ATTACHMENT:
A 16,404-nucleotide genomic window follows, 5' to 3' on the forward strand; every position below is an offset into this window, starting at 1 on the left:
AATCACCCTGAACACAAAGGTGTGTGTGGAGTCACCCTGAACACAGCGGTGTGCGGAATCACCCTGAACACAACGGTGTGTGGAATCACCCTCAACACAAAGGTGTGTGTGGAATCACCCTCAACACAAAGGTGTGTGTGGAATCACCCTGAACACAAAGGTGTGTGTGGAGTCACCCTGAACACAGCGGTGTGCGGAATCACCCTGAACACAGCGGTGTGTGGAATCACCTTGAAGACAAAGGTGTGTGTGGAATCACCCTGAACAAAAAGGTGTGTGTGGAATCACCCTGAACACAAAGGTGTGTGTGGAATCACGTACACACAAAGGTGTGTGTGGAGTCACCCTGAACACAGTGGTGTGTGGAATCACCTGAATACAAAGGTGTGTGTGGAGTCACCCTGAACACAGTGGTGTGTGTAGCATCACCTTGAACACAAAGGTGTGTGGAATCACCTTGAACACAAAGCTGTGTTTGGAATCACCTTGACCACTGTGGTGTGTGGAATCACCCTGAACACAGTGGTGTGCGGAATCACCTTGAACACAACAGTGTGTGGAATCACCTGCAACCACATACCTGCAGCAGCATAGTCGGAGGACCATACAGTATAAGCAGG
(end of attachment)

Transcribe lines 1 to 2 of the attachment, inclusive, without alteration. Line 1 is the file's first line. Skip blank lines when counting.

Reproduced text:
A 16,404-nucleotide genomic window follows, 5' to 3' on the forward strand; every position below is an offset into this window, starting at 1 on the left:
AATCACCCTGAACACAAAGGTGTGTGTGGAGTCACCCTGAACACAGCGGTGTGCGGAATCACCCTGAACACAACGGTGTGTGGAATCACCCTCAACACAAAGGTGTGTGTGGAATCACCCTCAACACAAAGGTGTGTGTGGAATCACCCTGAACACAAAGGTGTGTGTGGAGTCACCCTGAACACAGCGGTGTGCGGAATCACCCTGAACACAGCGGTGTGTGGAATCACCTTGAAGACAAAGGTGTGTGTGGAATCACCCTGAACAAAAAGGTGTGTGTGGAATCACCCTGAACACAAAGGTGTGTGTGGAATCACGTACACACAAAGGTGTGTGTGGAGTCACCCTGAACACAGTGGTGTGTGGAATCACCTGAATACAAAGGTGTGTGTGGAGTCACCCTGAACACAGTGGTGTGTGTAGCATCACCTTGAACACAAAGGTGTGTGGAATCACCTTGAACACAAAGCTGTGTTTGGAATCACCTTGACCACTGTGGTGTGTGGAATCACCCTGAACACAGTGGTGTGCGGAATCACCTTGAACACAACAGTGTGTGGAATCACCTGCAACCACATACCTGCAGCAGCATAGTCGGAGGACCATACAGTATAAGCAGG